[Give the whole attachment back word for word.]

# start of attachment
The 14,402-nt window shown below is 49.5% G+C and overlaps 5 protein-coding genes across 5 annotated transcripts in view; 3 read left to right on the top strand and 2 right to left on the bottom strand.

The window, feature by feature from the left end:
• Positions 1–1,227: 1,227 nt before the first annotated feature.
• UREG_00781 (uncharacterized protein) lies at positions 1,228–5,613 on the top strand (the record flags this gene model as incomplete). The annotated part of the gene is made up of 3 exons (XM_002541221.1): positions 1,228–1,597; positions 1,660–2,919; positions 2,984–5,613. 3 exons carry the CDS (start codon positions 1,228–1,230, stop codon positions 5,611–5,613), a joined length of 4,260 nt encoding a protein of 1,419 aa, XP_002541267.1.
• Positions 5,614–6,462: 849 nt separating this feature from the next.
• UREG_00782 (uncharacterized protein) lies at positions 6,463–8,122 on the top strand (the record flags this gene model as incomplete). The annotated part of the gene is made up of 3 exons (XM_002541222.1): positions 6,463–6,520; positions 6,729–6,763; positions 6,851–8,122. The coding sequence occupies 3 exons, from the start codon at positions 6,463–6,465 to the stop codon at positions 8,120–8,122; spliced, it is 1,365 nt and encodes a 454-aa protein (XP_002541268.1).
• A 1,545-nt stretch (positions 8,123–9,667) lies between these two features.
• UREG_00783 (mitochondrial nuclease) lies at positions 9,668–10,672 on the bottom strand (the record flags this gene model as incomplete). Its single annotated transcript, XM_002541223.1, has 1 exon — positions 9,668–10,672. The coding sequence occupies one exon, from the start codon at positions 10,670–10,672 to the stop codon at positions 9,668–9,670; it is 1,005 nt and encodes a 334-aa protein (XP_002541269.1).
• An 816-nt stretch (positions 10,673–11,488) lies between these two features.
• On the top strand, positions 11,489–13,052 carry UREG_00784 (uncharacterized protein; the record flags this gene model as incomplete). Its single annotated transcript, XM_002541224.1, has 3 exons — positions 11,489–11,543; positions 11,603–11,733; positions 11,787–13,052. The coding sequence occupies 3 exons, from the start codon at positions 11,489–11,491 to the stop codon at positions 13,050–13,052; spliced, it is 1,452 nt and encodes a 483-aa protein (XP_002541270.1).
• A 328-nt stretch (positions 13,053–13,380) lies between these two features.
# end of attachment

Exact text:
The 14,402-nt window shown below is 49.5% G+C and overlaps 5 protein-coding genes across 5 annotated transcripts in view; 3 read left to right on the top strand and 2 right to left on the bottom strand.

The window, feature by feature from the left end:
• Positions 1–1,227: 1,227 nt before the first annotated feature.
• UREG_00781 (uncharacterized protein) lies at positions 1,228–5,613 on the top strand (the record flags this gene model as incomplete). The annotated part of the gene is made up of 3 exons (XM_002541221.1): positions 1,228–1,597; positions 1,660–2,919; positions 2,984–5,613. 3 exons carry the CDS (start codon positions 1,228–1,230, stop codon positions 5,611–5,613), a joined length of 4,260 nt encoding a protein of 1,419 aa, XP_002541267.1.
• Positions 5,614–6,462: 849 nt separating this feature from the next.
• UREG_00782 (uncharacterized protein) lies at positions 6,463–8,122 on the top strand (the record flags this gene model as incomplete). The annotated part of the gene is made up of 3 exons (XM_002541222.1): positions 6,463–6,520; positions 6,729–6,763; positions 6,851–8,122. The coding sequence occupies 3 exons, from the start codon at positions 6,463–6,465 to the stop codon at positions 8,120–8,122; spliced, it is 1,365 nt and encodes a 454-aa protein (XP_002541268.1).
• A 1,545-nt stretch (positions 8,123–9,667) lies between these two features.
• UREG_00783 (mitochondrial nuclease) lies at positions 9,668–10,672 on the bottom strand (the record flags this gene model as incomplete). Its single annotated transcript, XM_002541223.1, has 1 exon — positions 9,668–10,672. The coding sequence occupies one exon, from the start codon at positions 10,670–10,672 to the stop codon at positions 9,668–9,670; it is 1,005 nt and encodes a 334-aa protein (XP_002541269.1).
• An 816-nt stretch (positions 10,673–11,488) lies between these two features.
• On the top strand, positions 11,489–13,052 carry UREG_00784 (uncharacterized protein; the record flags this gene model as incomplete). Its single annotated transcript, XM_002541224.1, has 3 exons — positions 11,489–11,543; positions 11,603–11,733; positions 11,787–13,052. The coding sequence occupies 3 exons, from the start codon at positions 11,489–11,491 to the stop codon at positions 13,050–13,052; spliced, it is 1,452 nt and encodes a 483-aa protein (XP_002541270.1).
• A 328-nt stretch (positions 13,053–13,380) lies between these two features.